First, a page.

Rising to the challenge: Promoting livelihoods in Afghanistan by engaging the private sector

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Please credit: UNOPS Community Resilience and Livelihoods Project Team Please credit: UNOPS Community Resilience and Livelihoods Project Team

In countries challenged by fragility, conflict, and violence (FCV), the private sector is key to accelerating economic growth, as it can play an instrumental role in providing jobs and income to vulnerable populations.  However, due to their uncertain and unstable environments, many FCV- affected countries struggle to attract and sustain private sector investment.

This is where multilateral organizations, such as the World Bank, can step in to help alleviate some of the risks facing the private sector and thereby support economic growth and job creation.  For this purpose, the World Bank FCV Strategy 2020-2025 emphasizes the Bank’s role in the enabling environment for private sector-led growth, supporting local private sector actors, enhancing conflict-sensitive approaches to investments, and helping catalyze and de-risk investments in FCV settings.

The Bank took this approach to support the revival of the local private sector in Afghanistan’s construction sector through the Community Resilience and Livelihoods Project. The hard-won progress over the past two decades in building private sector construction capacity was threatened to be undone following the takeover by the Taliban in August 2021 and international sanctions. 

Students and faculty of Arusha Technical College in Tanzania joined a videoconference roundtable with youths from Malawi, Zambia and Zimbabwe. The event was organized to mark End Poverty Day in October. They discussed opportunities and challenges related to the generation of jobs in the region. Photo: World Bank
Concreting of a street in Kabul City (June 2023)

The project is financed by a $265 million grant from the Afghanistan Resilience Trust Fund (ARTF), which is administered by the World Bank, and is being implemented off-budget through the United Nations  Office for Project Services (UNOPS) and outside of the interim Taliban administration’s control.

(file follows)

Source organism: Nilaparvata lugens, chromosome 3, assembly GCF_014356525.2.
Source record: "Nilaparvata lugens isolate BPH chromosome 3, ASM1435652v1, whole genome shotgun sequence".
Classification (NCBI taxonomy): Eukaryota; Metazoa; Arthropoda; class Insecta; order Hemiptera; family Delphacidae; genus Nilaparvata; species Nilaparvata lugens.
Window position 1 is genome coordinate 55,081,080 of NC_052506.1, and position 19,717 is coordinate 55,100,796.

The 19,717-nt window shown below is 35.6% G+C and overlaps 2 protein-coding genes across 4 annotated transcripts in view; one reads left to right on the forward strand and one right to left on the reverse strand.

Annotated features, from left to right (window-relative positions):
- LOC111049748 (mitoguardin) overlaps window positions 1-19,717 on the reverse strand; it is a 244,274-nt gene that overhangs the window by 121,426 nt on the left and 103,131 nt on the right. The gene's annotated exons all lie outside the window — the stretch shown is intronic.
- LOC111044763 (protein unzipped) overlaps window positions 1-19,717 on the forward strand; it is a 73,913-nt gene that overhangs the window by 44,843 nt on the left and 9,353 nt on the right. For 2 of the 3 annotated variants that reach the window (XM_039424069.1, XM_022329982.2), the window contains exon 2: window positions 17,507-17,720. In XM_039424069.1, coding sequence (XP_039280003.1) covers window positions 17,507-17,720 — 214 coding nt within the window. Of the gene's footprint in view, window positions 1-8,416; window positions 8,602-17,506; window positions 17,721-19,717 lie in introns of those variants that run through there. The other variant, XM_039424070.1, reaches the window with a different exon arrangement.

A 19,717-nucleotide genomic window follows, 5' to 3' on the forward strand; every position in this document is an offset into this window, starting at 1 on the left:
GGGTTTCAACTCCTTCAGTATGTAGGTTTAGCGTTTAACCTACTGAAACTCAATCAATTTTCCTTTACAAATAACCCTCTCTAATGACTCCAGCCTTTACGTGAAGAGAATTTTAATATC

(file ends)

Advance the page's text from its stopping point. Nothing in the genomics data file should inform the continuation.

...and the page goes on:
A key challenge the Bank faced was how to merge the objective of emergency support to the vulnerable population with that of preserving private sector capacity in the construction sector , which is critical for the economy and reconstruction in conflict- affected regions.

The project was conceived to provide short-term livelihood opportunities and deliver urgent essential services in rural and urban areas. In urban areas, project design focused on supporting local contractors by engaging them in small private community works through a competitive bidding process, thus driving down costs through open competition and helping to create a market for local civil works.

Since this project began in May 2022, it has yielded impressive results. To date, 135 local contractors have won 265 contracts through local competitive bidding. Around 300 contractors have been trained on how to use the UNOPS online bidding process, enabling them to continue participating in the wider UN procurement system, which is used by UN for its procurements across Afghanistan.

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Construction of concrete surface street by female laborers in Kunduz City (May 2023)

It is estimated that at least 2,200 highly skilled market-driven jobs have been created. These include jobs like project managers, engineers, and social mobilizers.  In a survey of the contractors engaged in the project, 78 percent said they would retain these jobs after the completion of their contract. These jobs were created through the market that the project helped to develop, which has in turn enabled the contractors to regain and sustain capacity for works beyond the project.   Around, 48,000 unskilled and semi-skilled short-term jobs have been created in the cities, and 10 percent of these jobs have gone to women.

The projects have been designed to promote the use of local materials, for example stone paving for streets that encourages local sourcing. In this way, the project has also supported additional sectors of the local supply chain, helping to catalyze the private sector.

This approach in Afghanistan shows that the private sector can be effectively engaged in FCV contexts to promote employment and sustain their capacity while also achieving the goals of providing essential services to the vulnerable populations.  This enables the Bank to help preserve development gains that can then be built on in the future when there is more stability.


Tahir Akbar

Senior Disaster Risk Management and Resilience Specialist

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